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Start Your Journey to Government Contracts With the SBA Step By Step

Begin Your Journey To Contracting Success
Release Date: 
Friday, June 23, 2017
Advisory Number: 

By Mark S. Hayward, Region Administrator (A), Region 4

Are you looking to grow and diversify your small business?  This summer may be the perfect time to strategically place your business on the global playing field.  How do you begin the journey to find work with local, state or federal governments? The below checklist provides information on general requirements that need to be addressed by businesses entering the government contracting arena; a perfect starting place for you.  And please remember: you are never alone on this journey. The SBA is here to assist you every step of the way. Here are the steps to take:

Contact Your Nearest PTAC:  Free one-on-one assistance and training is available from a Procurement Technical Assistance Center (PTAC). Take advantage of it by finding one nearest you at and schedule an appointment.

Is Your Company Name Legal? Verify your company’s exact legal name as registered with your state’s Secretary of State. You will use your company’s registered name for all registrations and certifications.

Differentiate Yourself: Develop a capability statement describing what your company does. The statement also references past projects. Contact your PTAC for samples. Ask your PTAC if your products or services are sought after by governments (domestic and international).

Tax ID Number:  Obtain an Employer Identification Number (EIN) also known as a federal tax identification number by visiting:

DUNS Number:  Obtain (at no cost) a Dun & Bradstreet Data Universal Number System (DUNS) number by visiting The D&B D-U-N-S® Number is a unique nine-digit identifier for businesses used to establish a Dun & Bradstreet business credit file, which is often referenced by lenders and potential business partners to help predict the reliability and/or financial stability of a company.

Select Your Industry Codes: Identify your business’s North American Industry Classification System (NAICS) code(s) at NAICS is the standard used by Federal statistical agencies to classify business establishments in order to collect, analyze and publish statistical data related to the U.S. business economy. NAICS was developed under the auspices of the federal Office of Management and Budget (OMB), and adopted in 1997.

Register in the System for Award Management (SAM) at Make sure to “Opt In” for a public search so that government agencies can find your registration. This no cost registration in the (SAM) is required to do business with the federal government. Doing business as a small business requires one more step. At the end of the SAM registration, there is a link titled “Register or Update SBA Profile” which takes you to the Dynamic Small Business Search (DSBS) database. Complete your profile and ask your PTAC or SBA District Office to verify that your profile is complete. The DSBS is used by government agencies and prime contractors to identify “small” business contractors, subcontractors and suppliers. Your DSBS profile should be reviewed and updated at least annually. You will not be able to access these systems using Internet Explorer (IE) Versions older than IE9 – you will need to either upgrade to IE9 or higher, or access SAM with another supported browser type - Chrome, Firefox, Safari, etc.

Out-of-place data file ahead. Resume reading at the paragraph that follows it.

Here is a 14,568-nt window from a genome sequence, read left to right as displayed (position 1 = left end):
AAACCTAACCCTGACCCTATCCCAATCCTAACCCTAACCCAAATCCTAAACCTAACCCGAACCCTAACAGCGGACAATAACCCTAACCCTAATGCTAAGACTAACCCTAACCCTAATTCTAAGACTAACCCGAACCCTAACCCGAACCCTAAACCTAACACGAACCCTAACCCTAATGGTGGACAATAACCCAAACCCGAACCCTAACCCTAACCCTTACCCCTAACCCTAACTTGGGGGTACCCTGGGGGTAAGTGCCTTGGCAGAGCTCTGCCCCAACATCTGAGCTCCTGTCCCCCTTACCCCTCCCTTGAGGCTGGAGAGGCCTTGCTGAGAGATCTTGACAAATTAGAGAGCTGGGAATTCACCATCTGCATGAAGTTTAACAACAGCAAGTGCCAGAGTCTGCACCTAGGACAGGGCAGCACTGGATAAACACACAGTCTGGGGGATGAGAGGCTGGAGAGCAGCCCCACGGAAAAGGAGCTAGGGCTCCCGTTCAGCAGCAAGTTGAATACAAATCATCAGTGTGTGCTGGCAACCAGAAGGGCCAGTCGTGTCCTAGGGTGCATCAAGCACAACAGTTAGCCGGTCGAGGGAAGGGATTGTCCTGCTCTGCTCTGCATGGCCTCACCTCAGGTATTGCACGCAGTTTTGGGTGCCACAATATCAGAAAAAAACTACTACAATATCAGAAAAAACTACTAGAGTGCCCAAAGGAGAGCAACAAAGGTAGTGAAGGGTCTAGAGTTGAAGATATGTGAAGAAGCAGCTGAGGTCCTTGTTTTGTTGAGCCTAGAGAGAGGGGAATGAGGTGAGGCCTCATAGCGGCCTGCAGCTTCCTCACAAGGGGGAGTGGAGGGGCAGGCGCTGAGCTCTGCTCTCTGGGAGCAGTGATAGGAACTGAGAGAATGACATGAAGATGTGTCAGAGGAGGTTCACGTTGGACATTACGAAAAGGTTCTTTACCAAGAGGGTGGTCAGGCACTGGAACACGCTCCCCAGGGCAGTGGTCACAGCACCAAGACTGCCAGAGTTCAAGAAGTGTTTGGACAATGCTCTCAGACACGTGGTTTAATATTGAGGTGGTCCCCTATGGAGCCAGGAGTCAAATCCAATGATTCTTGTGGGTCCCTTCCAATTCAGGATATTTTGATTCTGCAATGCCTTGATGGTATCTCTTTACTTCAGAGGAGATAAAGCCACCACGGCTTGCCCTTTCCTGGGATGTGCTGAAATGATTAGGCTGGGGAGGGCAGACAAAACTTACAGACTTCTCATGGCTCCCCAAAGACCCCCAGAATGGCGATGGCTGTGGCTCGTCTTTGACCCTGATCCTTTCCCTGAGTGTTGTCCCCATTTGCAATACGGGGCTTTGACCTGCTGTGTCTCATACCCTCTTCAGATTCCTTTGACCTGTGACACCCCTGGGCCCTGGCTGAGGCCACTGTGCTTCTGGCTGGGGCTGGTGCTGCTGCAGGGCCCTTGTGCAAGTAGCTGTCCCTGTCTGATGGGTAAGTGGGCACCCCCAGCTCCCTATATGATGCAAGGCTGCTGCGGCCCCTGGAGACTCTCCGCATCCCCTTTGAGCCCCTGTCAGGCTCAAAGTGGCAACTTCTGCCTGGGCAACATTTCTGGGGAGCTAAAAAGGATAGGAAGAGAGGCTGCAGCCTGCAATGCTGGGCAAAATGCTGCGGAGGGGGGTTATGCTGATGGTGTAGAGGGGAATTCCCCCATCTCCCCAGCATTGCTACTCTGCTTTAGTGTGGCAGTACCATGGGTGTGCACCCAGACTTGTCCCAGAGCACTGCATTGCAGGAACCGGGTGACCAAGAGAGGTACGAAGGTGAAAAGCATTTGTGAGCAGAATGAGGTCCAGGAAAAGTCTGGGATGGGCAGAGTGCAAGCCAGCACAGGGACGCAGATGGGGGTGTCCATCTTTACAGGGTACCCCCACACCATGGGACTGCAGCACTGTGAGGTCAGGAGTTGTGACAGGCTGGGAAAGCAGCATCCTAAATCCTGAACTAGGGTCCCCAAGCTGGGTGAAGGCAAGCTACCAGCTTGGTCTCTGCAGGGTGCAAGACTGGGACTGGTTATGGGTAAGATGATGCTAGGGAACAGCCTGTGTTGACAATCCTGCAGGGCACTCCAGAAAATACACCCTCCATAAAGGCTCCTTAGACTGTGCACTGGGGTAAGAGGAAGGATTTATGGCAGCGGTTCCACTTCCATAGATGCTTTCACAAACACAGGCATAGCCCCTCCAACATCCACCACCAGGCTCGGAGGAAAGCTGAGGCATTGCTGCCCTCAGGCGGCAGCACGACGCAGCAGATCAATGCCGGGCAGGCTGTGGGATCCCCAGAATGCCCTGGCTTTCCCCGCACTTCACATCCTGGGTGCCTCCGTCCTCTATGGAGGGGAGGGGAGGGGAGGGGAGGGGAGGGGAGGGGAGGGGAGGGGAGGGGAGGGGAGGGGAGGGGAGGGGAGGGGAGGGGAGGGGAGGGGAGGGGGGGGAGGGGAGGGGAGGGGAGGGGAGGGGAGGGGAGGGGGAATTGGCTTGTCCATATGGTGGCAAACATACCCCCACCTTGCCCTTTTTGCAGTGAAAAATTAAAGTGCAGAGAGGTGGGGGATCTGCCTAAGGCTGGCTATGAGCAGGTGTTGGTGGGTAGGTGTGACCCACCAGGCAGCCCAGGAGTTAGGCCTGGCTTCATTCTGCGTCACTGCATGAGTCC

Research:  Identify your customers and research their requirements. Sites like,, FedBizOpps at  and the Federal Procurement Data System at include information on agency profiles, government spending, and current opportunities. Government agencies have different requirements and objectives than commercial buyers. Understanding what and how each federal agency buys and their process helps you understand their agency goals and challenges, what they have purchased in the past, and potentially possible fits for your product or service.

Market Yourself:  Don’t be shy. Attend and actively market your product or service at procurement fairs. Government agencies regularly participate in procurement fairs. Use these opportunities to market your products and services to agency contracting officers.  Networking is key to success.

Meet One on One: Schedule meetings with agency contracting officers from the list that you developed during your research to learn about opportunities and the process they use to purchase goods and services. Networking is about raising awareness of your company and building relationships, which the majority of contractors find key to success.  Ask contracting officers for referrals. If an agency doesn’t use your products or services, they may know others who do.

Educate Yourself:  Learn everything you can about federal contracting basics. You can participate in federal government contracting webinars hosted by the SBA district offices.  Find your local office at: – webinars are listed on each district office website and they are free to anyone in the nation.

Meet Your SBA Specialist:  Work with an SBA District Office Business Opportunity Specialist to determine if your business is eligible for federal preferences in contracting, and with your PTAC to learn more about the bidding and contract award process.

The government contracting process is a learned process, and once you have it down, the benefits are everlasting.  Be patient with the process and please take advantage of all of the help and resources along the way.  There is no need to spend a dime throughout the process.  The end results will reap benefits for you and your business for years to come and will place you strategically on the global competitive map.  Enjoy the journey.  The journey is filled with amazing experiences that can fulfill only true entrepreneurs.  Have a great “summer” following your entrepreneurial dreams.